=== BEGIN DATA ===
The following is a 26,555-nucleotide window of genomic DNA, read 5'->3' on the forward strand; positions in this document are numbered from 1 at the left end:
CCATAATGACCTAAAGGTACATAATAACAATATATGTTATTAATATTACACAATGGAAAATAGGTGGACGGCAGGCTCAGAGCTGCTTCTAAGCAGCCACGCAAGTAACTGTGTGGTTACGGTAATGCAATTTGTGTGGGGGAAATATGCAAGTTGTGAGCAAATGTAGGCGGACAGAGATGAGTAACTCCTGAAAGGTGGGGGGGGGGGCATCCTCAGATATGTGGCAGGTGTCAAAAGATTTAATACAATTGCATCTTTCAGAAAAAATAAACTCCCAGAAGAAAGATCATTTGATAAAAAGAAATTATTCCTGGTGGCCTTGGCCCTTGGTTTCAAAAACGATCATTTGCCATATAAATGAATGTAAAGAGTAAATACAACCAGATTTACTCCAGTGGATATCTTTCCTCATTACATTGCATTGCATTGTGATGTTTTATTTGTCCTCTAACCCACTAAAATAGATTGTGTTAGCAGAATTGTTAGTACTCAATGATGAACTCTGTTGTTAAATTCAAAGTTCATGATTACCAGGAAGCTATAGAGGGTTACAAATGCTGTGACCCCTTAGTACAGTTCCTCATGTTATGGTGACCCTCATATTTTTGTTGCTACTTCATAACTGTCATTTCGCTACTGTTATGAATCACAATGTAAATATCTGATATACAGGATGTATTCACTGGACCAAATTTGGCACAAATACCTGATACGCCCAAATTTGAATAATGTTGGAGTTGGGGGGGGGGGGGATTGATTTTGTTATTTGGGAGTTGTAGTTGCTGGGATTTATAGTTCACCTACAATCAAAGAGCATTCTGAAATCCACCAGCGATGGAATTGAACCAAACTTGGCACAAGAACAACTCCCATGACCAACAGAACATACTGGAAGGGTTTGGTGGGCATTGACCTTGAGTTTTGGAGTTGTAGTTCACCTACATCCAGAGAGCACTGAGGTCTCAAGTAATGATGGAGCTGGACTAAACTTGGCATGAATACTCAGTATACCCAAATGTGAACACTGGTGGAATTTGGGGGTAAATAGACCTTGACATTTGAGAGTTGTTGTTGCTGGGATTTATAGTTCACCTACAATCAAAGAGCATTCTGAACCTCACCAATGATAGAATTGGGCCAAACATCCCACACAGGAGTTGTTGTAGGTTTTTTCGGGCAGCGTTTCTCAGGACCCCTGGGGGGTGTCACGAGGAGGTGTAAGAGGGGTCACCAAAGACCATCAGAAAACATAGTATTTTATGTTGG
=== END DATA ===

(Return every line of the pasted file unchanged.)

The following is a 26,555-nucleotide window of genomic DNA, read 5'->3' on the forward strand; positions in this document are numbered from 1 at the left end:
CCATAATGACCTAAAGGTACATAATAACAATATATGTTATTAATATTACACAATGGAAAATAGGTGGACGGCAGGCTCAGAGCTGCTTCTAAGCAGCCACGCAAGTAACTGTGTGGTTACGGTAATGCAATTTGTGTGGGGGAAATATGCAAGTTGTGAGCAAATGTAGGCGGACAGAGATGAGTAACTCCTGAAAGGTGGGGGGGGGGGCATCCTCAGATATGTGGCAGGTGTCAAAAGATTTAATACAATTGCATCTTTCAGAAAAAATAAACTCCCAGAAGAAAGATCATTTGATAAAAAGAAATTATTCCTGGTGGCCTTGGCCCTTGGTTTCAAAAACGATCATTTGCCATATAAATGAATGTAAAGAGTAAATACAACCAGATTTACTCCAGTGGATATCTTTCCTCATTACATTGCATTGCATTGTGATGTTTTATTTGTCCTCTAACCCACTAAAATAGATTGTGTTAGCAGAATTGTTAGTACTCAATGATGAACTCTGTTGTTAAATTCAAAGTTCATGATTACCAGGAAGCTATAGAGGGTTACAAATGCTGTGACCCCTTAGTACAGTTCCTCATGTTATGGTGACCCTCATATTTTTGTTGCTACTTCATAACTGTCATTTCGCTACTGTTATGAATCACAATGTAAATATCTGATATACAGGATGTATTCACTGGACCAAATTTGGCACAAATACCTGATACGCCCAAATTTGAATAATGTTGGAGTTGGGGGGGGGGGGGATTGATTTTGTTATTTGGGAGTTGTAGTTGCTGGGATTTATAGTTCACCTACAATCAAAGAGCATTCTGAAATCCACCAGCGATGGAATTGAACCAAACTTGGCACAAGAACAACTCCCATGACCAACAGAACATACTGGAAGGGTTTGGTGGGCATTGACCTTGAGTTTTGGAGTTGTAGTTCACCTACATCCAGAGAGCACTGAGGTCTCAAGTAATGATGGAGCTGGACTAAACTTGGCATGAATACTCAGTATACCCAAATGTGAACACTGGTGGAATTTGGGGGTAAATAGACCTTGACATTTGAGAGTTGTTGTTGCTGGGATTTATAGTTCACCTACAATCAAAGAGCATTCTGAACCTCACCAATGATAGAATTGGGCCAAACATCCCACACAGGAGTTGTTGTAGGTTTTTTCGGGCAGCGTTTCTCAGGACCCCTGGGGGGTGTCACGAGGAGGTGTAAGAGGGGTCACCAAAGACCATCAGAAAACATAGTATTTTATGTTGG